For a genuine Olympic-style experience, why not try exposing your body to -120 degree temperatures, running on thin-air, or cycling at a simulated altitude of 8,500ft?
All three of these specialist (and rather expensive) activities are endured regularly by world-class athletes such as Paula Radcliffe, Mo Farah and various sports teams in order to stretch the boundaries of what has so far been deemed humanly possible.
From the Greek ‘cryo’, meaning cold, cryotherapy is a form of therapy designed to decrease joint inflammation, ease muscle pain and boost the healing process after exercise. It involves standing in a ‘cryotherapy chamber’, which sounds more like a torture device than revolutionary sport equipment. The process also seems more like torture than cutting-edge therapy: the air inside the chamber drops to an extremely cold temperature, exposing the user to -120C for up to 10 minutes to trigger a release of serotonin and cleanse the body of any damage or pain inflicted by sports injury.
You can try cryotherapy at the BMI Garden Hosptial in London, or find out more by reading our Cryotherapy blog.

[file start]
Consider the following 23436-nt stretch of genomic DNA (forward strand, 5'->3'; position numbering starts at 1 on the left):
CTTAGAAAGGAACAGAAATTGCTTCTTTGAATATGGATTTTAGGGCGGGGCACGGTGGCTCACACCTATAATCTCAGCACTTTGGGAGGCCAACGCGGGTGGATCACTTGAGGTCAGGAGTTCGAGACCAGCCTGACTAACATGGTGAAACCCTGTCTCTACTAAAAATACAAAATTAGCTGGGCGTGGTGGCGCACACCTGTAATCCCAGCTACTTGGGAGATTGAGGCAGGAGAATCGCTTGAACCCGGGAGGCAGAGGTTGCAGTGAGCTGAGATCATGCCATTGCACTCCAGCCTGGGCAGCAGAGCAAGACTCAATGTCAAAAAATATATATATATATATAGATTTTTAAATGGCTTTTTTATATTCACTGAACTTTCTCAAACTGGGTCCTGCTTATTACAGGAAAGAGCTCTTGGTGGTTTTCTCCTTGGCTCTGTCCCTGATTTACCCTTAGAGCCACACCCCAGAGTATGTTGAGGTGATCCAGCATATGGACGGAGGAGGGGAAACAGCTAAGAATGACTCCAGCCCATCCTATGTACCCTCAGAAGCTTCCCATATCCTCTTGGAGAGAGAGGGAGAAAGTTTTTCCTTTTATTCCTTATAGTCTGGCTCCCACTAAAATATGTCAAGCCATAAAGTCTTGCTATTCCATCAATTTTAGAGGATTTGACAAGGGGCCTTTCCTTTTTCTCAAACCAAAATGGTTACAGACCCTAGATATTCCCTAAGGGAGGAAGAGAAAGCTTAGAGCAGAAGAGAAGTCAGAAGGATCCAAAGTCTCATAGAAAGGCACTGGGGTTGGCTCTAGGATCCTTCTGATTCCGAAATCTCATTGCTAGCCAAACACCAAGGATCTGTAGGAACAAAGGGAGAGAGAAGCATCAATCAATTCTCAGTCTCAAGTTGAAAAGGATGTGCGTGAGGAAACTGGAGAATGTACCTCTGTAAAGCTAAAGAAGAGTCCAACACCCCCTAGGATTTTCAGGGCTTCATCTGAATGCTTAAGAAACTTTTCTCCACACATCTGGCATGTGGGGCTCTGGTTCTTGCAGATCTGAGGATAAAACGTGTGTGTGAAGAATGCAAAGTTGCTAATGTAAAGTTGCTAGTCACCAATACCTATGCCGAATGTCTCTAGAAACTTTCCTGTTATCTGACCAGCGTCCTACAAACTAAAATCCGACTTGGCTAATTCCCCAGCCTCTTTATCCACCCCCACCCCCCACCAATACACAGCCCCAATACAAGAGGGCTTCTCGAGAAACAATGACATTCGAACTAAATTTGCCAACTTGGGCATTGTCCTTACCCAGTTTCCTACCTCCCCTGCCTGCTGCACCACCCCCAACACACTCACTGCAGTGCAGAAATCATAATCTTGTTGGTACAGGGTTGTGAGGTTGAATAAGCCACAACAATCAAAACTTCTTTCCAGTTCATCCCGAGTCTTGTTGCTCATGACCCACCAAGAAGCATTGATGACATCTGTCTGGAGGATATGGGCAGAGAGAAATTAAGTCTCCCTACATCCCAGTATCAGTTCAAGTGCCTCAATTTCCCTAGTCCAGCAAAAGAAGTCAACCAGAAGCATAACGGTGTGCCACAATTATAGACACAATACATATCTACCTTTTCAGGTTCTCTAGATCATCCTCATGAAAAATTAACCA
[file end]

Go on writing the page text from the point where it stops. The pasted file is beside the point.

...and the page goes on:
Anti gravity treadmill
Looking suspiciously like something from Kubrick’s Space Odyssey, the anti gravity treadmill utilises a pressure lifting force which allows the user to run on just 20% of their usual body weight, removing the strain usually exerted on joints, muscles and bones while running. Athlete Paula Radcliffe once described the machinery as the best investment she’d ever made.
The anti gravity treadmill helps athletes increase their leg speed and training volume.
You can try this very elite form of exercise for £100 per 300 minutes. Or, for a cheaper alternative, you could try water aerobics, which is thought to produce a similar effect.
Altitude training is a popular way for athletes to push their bodies to higher levels of fitness by enhancing their ability to breathe in and transport oxygen around the body. One Olympic trainee, Jonathan Brownlee, is currently sleeping in an ‘altitude tent’ in the Rift Valley to prepare for the upcoming triathlon.
However, for those who don’t wish to trek thousands of feet up a mountain, there is always the ‘hypoxic chamber’. The hypoxic chamber simulates an altitude of 8,500ft by removing most of the oxygen in the air. Athletes use the chamber to cycle, run and row to push the boundaries of their own capabilities.
Many therapies are designed to treat the body before and after particularly intense work outs. To find out more about the physical benefits of therapy and to investigate the different therapies available, please visit our Therapy Topics page and browse subjects.
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